Alves Pereira & Teixeira de Sousa senior partner José Alves Pereira says clients are making stringent demands with regard to“speed of answer and professionalism of performance”. He adds that the challenge for large firms is to attract sufficient business to enable them to maintain their current size, while smaller firms face the challenge of accepting clients that are used to dealing with larger firms and therefore need to provide the “same speed and quality of advice”. Meanwhile, CCA Ontier founding partner Carlos Cruz says the crisis has made clients more aware of compliance issues.
Espanha & Associados partner João Espanha says it is remarkable how Portuguese law firms were able in recent years to “shoot themselves in the foot” by lowering their fees to levels which are “sometimes ridiculous”. He adds that this decision to lower fees in such a way has increased competition and left the legal sector with a “huge price to pay for many years to come”.
The is some optimism though. Vitor Marques da Cruz, partner at Marques da Cruz e Associados, says Lisbon is “facing a post-crisis revival”. He adds: “Things have been changing, new companies such as restaurants, start-ups, hostels, tour services and offices can be found in Lisbon. Many rebuilding plans were approved recently and the city background is changing.” He adds that there is new housing and shops in the city and more such developments are planned.
Pedro Vilarinho Pires, partner at Marques Mendes & Associados says there is still an emphasis on legal work relating to the restructuring of companies, “notably insolvency, revitalisation (recovery) proceedings and employment”. He adds that with regard to EU and competition law, there has been some increase in work related to “restrictive practices (notably cartels/leniency) and compliance (competition law compliance reviews or audits)”.
RFF & Associados founding partner Rogério M. Fernandes Ferreira says there were two major trends in relation to client demands in the last year. He explains: “On one hand, companies maintain the need for assistance in tax compliance matters as there have been, on several matters, namely as a way to prevent tax avoidance, an increase of reporting obligations. On the other hand, there has been an increasing demand from high net worth individuals to re-structure their assets in order to comply with applicable regulations, thus avoiding any future additional assessments.”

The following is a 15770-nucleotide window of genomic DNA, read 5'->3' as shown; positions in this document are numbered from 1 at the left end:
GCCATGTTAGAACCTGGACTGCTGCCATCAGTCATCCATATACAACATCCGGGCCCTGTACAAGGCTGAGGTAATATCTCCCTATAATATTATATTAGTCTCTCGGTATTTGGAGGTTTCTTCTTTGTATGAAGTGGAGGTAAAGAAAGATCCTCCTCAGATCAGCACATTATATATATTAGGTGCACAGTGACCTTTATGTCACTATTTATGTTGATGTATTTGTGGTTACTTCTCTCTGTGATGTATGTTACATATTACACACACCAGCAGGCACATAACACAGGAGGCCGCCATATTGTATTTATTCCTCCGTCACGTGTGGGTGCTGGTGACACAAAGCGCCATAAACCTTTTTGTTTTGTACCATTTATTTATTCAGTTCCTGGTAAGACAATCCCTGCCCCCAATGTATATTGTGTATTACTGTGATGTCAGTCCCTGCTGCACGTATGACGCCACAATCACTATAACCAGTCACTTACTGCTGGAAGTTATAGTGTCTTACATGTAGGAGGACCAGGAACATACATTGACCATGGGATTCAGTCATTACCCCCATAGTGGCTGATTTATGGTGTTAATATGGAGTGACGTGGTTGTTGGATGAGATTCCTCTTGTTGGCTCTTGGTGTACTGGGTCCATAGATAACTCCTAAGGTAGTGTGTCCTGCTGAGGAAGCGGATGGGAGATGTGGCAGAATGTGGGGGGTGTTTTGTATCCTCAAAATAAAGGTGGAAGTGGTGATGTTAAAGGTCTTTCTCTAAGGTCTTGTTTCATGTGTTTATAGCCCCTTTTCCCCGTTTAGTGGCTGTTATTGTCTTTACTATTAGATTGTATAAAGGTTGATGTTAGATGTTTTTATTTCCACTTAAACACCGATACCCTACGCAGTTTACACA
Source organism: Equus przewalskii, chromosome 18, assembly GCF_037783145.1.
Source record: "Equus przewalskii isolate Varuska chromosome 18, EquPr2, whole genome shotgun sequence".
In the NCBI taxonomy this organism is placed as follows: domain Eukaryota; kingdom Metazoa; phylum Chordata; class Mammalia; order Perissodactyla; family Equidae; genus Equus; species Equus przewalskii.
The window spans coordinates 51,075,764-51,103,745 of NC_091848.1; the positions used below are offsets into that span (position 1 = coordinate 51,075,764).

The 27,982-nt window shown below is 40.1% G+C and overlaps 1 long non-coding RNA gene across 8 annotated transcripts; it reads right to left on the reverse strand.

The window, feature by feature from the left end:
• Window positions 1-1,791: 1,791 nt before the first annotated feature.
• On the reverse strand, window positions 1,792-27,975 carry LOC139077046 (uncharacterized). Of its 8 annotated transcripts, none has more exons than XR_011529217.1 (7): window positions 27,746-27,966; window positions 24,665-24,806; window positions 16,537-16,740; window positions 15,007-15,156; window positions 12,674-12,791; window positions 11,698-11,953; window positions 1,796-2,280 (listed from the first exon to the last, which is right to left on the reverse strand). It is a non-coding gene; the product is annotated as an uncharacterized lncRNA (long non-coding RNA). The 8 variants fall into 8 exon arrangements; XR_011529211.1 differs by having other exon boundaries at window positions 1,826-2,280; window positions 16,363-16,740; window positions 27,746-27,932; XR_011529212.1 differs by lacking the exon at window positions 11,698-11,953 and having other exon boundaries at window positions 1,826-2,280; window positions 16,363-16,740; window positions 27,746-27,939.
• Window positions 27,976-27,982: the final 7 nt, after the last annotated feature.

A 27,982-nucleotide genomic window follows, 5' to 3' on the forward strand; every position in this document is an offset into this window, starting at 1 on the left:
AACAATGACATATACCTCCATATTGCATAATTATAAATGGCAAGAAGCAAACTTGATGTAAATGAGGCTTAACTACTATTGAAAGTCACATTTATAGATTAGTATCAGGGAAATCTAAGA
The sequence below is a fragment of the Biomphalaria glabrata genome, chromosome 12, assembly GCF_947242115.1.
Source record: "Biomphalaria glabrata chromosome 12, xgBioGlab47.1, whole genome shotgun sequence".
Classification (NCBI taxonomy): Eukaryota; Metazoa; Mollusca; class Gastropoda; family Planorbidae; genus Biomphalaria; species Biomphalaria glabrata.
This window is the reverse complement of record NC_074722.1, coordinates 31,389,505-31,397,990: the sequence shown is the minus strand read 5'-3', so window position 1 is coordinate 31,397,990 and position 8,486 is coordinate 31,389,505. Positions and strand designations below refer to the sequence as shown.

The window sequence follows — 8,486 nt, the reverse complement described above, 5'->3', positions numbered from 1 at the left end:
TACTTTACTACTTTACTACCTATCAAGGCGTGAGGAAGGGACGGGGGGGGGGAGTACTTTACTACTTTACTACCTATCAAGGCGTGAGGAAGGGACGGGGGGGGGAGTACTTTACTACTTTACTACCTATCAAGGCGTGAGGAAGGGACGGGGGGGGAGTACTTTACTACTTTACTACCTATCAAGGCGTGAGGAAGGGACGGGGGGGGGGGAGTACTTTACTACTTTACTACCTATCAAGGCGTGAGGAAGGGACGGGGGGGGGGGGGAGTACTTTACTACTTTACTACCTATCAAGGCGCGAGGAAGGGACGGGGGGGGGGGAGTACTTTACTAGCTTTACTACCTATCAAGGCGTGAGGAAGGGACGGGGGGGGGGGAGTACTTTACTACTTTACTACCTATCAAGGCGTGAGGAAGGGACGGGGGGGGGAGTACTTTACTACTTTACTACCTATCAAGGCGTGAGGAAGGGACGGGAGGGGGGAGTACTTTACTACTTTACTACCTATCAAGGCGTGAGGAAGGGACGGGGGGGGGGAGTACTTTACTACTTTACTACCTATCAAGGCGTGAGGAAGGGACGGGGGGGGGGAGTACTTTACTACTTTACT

Pedro Guimarães, partner at F. Castelo Branco & Associados, says: “Clients want their legal advisers to help them in a practical way – they want advice on how they intend to go about what they intend to do. Clients are also more demanding with regard to transparency – they want more clarity on fees and how fees are incurred. But often it´s difficult to say how much work will cost in advance.”
Vieira de Almeida & Associados´ Protásio says that, while the Portuguese economy is not booming, he has reasons to feel encouraged. “Discounted assets are attracting foreign investors and the legal industry should be optimistic,” he says. Santos Vitor says that, in the language of the ratings agencies, the Portuguese legal market is “stable with a positive outlook”. He adds: “Fees, together with business, are picking up a little bit, though there is no dramatic change.”
Garin believes there is optimism because although there is still uncertainty as to what is lying ahead, firms have shown that they are “capable of weathering heavy storms”. Vieira concludes that, though the world is unstable, the European economy will deleverage and the “bid-buy spread will close”. He adds: “Deals will be done and, in a complex situation, clients need assistance.”
With deals on the increase and a wave of litigation set to hit Portugal, the nation´s lawyers will not be short of work in the year ahead. However, with the increase in clients, there will come greater demands on lawyers, who will be subjected to greater scrutiny of their services; a trend that will foster greater efficiency and innovation in the profession. With margins remaining tight in Portugal, Lusophone Africa will continue to provide the best growth opportunities for Portuguese firms.